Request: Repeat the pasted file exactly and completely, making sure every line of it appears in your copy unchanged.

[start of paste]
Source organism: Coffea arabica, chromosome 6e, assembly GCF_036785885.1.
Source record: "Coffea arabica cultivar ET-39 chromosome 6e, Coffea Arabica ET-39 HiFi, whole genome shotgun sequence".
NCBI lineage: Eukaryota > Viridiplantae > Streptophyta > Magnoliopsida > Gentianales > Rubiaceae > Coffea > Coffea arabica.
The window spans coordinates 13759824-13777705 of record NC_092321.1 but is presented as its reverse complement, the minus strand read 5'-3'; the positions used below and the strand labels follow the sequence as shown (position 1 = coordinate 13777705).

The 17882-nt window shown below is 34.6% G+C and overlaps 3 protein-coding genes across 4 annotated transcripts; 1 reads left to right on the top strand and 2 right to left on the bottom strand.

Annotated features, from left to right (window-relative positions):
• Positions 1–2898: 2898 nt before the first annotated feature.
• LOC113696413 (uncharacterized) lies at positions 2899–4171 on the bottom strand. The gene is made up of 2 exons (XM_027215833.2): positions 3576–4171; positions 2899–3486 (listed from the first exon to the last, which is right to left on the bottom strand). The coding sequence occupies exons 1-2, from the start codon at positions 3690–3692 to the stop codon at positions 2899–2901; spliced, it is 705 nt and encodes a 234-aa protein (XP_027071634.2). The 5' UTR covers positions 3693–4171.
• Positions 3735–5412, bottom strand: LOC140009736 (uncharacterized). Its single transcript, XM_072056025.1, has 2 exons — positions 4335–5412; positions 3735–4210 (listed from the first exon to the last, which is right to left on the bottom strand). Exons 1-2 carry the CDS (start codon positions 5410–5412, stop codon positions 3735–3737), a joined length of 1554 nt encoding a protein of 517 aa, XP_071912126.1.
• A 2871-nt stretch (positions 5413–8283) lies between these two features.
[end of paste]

Source organism: Coffea arabica, chromosome 6e, assembly GCF_036785885.1.
Source record: "Coffea arabica cultivar ET-39 chromosome 6e, Coffea Arabica ET-39 HiFi, whole genome shotgun sequence".
NCBI lineage: Eukaryota > Viridiplantae > Streptophyta > Magnoliopsida > Gentianales > Rubiaceae > Coffea > Coffea arabica.
The window spans coordinates 13759824-13777705 of record NC_092321.1 but is presented as its reverse complement, the minus strand read 5'-3'; the positions used below and the strand labels follow the sequence as shown (position 1 = coordinate 13777705).

The 17882-nt window shown below is 34.6% G+C and overlaps 3 protein-coding genes across 4 annotated transcripts; 1 reads left to right on the top strand and 2 right to left on the bottom strand.

Annotated features, from left to right (window-relative positions):
• Positions 1–2898: 2898 nt before the first annotated feature.
• LOC113696413 (uncharacterized) lies at positions 2899–4171 on the bottom strand. The gene is made up of 2 exons (XM_027215833.2): positions 3576–4171; positions 2899–3486 (listed from the first exon to the last, which is right to left on the bottom strand). The coding sequence occupies exons 1-2, from the start codon at positions 3690–3692 to the stop codon at positions 2899–2901; spliced, it is 705 nt and encodes a 234-aa protein (XP_027071634.2). The 5' UTR covers positions 3693–4171.
• Positions 3735–5412, bottom strand: LOC140009736 (uncharacterized). Its single transcript, XM_072056025.1, has 2 exons — positions 4335–5412; positions 3735–4210 (listed from the first exon to the last, which is right to left on the bottom strand). Exons 1-2 carry the CDS (start codon positions 5410–5412, stop codon positions 3735–3737), a joined length of 1554 nt encoding a protein of 517 aa, XP_071912126.1.
• A 2871-nt stretch (positions 5413–8283) lies between these two features.